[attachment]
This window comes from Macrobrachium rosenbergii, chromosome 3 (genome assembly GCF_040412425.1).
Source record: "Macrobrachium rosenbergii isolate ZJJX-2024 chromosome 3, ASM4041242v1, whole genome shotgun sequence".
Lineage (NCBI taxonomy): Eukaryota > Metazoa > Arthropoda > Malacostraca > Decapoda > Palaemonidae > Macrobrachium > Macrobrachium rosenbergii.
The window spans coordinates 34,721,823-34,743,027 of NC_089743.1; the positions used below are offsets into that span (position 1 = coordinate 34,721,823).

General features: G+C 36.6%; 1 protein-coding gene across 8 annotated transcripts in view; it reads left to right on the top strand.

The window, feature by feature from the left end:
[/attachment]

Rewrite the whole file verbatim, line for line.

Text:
This window comes from Macrobrachium rosenbergii, chromosome 3 (genome assembly GCF_040412425.1).
Source record: "Macrobrachium rosenbergii isolate ZJJX-2024 chromosome 3, ASM4041242v1, whole genome shotgun sequence".
Lineage (NCBI taxonomy): Eukaryota > Metazoa > Arthropoda > Malacostraca > Decapoda > Palaemonidae > Macrobrachium > Macrobrachium rosenbergii.
The window spans coordinates 34,721,823-34,743,027 of NC_089743.1; the positions used below are offsets into that span (position 1 = coordinate 34,721,823).

General features: G+C 36.6%; 1 protein-coding gene across 8 annotated transcripts in view; it reads left to right on the top strand.

The window, feature by feature from the left end: